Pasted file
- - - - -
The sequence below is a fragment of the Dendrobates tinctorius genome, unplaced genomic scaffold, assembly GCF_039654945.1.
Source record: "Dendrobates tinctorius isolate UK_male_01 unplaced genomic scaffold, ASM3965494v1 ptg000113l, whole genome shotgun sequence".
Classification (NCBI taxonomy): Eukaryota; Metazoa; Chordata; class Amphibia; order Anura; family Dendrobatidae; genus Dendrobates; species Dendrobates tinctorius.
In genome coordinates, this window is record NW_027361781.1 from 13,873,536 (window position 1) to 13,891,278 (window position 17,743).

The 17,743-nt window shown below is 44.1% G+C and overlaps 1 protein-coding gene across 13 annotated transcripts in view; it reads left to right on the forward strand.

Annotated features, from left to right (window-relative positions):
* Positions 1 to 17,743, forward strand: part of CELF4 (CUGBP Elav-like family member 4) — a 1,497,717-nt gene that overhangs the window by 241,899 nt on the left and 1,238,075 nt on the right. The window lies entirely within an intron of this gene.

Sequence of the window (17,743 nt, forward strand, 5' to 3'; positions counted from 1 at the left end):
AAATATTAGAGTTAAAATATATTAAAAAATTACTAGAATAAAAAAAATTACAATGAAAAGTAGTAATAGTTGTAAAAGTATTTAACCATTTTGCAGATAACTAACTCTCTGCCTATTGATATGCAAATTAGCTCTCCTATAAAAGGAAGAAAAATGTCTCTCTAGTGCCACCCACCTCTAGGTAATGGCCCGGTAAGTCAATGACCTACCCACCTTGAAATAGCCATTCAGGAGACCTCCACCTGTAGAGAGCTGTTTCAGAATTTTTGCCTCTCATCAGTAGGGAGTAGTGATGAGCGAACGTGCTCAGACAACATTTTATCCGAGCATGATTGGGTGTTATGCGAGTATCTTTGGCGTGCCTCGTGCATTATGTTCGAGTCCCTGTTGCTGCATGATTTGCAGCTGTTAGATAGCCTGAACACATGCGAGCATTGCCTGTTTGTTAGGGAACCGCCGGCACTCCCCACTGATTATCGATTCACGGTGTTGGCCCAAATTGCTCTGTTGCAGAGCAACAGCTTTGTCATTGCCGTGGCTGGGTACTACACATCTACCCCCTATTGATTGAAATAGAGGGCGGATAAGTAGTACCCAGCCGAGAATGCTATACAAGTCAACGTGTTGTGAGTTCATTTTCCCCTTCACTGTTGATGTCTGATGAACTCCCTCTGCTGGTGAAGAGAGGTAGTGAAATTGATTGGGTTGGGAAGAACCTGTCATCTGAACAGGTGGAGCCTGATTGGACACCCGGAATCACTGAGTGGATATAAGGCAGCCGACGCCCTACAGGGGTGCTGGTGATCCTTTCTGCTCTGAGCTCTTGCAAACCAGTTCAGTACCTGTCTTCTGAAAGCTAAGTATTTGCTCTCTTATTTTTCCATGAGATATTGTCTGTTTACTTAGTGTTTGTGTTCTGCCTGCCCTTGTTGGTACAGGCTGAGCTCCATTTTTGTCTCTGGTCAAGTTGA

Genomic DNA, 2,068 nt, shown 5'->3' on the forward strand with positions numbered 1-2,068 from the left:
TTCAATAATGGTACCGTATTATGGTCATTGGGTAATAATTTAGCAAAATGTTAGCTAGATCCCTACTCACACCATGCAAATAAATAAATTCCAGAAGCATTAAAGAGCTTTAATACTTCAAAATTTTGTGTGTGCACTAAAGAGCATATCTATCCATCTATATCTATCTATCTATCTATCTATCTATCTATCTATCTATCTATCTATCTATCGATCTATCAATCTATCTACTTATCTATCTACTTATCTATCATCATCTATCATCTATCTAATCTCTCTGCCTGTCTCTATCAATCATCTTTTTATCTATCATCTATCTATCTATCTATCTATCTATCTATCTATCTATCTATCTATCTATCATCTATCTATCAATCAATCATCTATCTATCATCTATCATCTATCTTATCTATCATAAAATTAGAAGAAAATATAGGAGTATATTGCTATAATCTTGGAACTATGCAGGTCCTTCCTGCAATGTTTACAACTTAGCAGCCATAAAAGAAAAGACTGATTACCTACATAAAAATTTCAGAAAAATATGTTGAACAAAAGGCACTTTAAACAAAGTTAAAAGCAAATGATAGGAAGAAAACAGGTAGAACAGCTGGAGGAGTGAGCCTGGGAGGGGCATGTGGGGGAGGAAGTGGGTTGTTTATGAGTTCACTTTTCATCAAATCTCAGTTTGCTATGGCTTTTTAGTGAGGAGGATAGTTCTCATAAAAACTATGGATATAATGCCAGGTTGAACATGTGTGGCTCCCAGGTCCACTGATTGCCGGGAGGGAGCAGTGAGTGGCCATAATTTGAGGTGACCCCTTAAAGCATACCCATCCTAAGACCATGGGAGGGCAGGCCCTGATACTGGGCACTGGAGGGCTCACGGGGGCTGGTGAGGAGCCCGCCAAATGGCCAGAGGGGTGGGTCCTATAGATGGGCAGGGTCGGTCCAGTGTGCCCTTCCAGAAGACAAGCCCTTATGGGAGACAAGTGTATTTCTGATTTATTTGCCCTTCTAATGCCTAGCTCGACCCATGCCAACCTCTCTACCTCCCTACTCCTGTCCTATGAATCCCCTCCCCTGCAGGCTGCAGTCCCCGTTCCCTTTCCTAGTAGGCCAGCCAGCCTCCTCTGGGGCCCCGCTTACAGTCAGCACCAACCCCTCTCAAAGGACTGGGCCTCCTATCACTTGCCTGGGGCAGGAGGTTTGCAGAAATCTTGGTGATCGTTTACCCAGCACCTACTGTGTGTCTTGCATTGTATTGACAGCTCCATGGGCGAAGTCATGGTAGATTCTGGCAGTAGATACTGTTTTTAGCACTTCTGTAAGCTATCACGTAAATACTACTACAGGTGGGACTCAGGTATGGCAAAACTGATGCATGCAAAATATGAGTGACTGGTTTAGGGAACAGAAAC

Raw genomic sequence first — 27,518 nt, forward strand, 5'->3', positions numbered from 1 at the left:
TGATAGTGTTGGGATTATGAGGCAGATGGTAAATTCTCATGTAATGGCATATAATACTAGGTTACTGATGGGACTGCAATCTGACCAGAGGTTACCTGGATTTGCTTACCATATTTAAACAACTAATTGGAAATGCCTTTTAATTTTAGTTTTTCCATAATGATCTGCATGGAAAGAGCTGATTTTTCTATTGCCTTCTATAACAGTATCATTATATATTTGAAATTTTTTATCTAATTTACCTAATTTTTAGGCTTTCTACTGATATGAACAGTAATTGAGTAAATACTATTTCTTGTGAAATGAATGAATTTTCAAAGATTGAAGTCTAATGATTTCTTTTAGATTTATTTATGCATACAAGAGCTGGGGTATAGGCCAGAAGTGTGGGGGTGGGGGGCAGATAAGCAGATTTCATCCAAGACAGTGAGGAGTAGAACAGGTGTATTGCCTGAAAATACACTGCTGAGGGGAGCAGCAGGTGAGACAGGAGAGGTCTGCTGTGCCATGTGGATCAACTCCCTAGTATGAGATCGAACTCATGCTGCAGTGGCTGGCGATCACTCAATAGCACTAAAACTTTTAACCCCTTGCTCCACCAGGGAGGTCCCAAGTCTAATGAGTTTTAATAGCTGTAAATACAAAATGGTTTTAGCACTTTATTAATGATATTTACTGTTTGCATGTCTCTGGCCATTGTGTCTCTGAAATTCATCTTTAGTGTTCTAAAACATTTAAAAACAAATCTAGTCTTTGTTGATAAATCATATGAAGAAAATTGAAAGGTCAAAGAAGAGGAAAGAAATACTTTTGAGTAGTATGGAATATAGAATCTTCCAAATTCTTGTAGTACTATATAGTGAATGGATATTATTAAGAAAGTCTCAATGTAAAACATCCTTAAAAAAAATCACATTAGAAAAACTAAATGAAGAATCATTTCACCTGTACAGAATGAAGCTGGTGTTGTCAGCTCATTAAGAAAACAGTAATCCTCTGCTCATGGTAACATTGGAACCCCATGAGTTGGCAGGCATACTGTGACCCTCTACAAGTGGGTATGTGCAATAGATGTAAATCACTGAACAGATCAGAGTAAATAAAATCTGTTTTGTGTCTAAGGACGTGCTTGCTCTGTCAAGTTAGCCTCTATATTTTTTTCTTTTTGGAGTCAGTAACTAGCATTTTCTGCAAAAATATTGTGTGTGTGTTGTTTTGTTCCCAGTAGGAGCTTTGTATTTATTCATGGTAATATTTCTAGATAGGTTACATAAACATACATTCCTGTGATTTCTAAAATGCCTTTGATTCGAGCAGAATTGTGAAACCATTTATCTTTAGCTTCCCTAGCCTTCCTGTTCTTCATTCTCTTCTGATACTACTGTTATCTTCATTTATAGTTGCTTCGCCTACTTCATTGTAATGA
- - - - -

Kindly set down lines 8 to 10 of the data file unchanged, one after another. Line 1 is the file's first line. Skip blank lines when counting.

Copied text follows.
Sequence of the window (17,743 nt, forward strand, 5' to 3'; positions counted from 1 at the left end):
AAATATTAGAGTTAAAATATATTAAAAAATTACTAGAATAAAAAAAATTACAATGAAAAGTAGTAATAGTTGTAAAAGTATTTAACCATTTTGCAGATAACTAACTCTCTGCCTATTGATATGCAAATTAGCTCTCCTATAAAAGGAAGAAAAATGTCTCTCTAGTGCCACCCACCTCTAGGTAATGGCCCGGTAAGTCAATGACCTACCCACCTTGAAATAGCCATTCAGGAGACCTCCACCTGTAGAGAGCTGTTTCAGAATTTTTGCCTCTCATCAGTAGGGAGTAGTGATGAGCGAACGTGCTCAGACAACATTTTATCCGAGCATGATTGGGTGTTATGCGAGTATCTTTGGCGTGCCTCGTGCATTATGTTCGAGTCCCTGTTGCTGCATGATTTGCAGCTGTTAGATAGCCTGAACACATGCGAGCATTGCCTGTTTGTTAGGGAACCGCCGGCACTCCCCACTGATTATCGATTCACGGTGTTGGCCCAAATTGCTCTGTTGCAGAGCAACAGCTTTGTCATTGCCGTGGCTGGGTACTACACATCTACCCCCTATTGATTGAAATAGAGGGCGGATAAGTAGTACCCAGCCGAGAATGCTATACAAGTCAACGTGTTGTGAGTTCATTTTCCCCTTCACTGTTGATGTCTGATGAACTCCCTCTGCTGGTGAAGAGAGGTAGTGAAATTGATTGGGTTGGGAAGAACCTGTCATCTGAACAGGTGGAGCCTGATTGGACACCCGGAATCACTGAGTGGATATAAGGCAGCCGACGCCCTACAGGGGTGCTGGTGATCCTTTCTGCTCTGAGCTCTTGCAAACCAGTTCAGTACCTGTCTTCTGAAAGCTAAGTATTTGCTCTCTTATTTTTCCATGAGATATTGTCTGTTTACTTAGTGTTTGTGTTCTGCCTGCCCTTGTTGGTACAGGCTGAGCTCCATTTTTGTCTCTGGTCAAGTTGA

Genomic DNA, 2,068 nt, shown 5'->3' on the forward strand with positions numbered 1-2,068 from the left: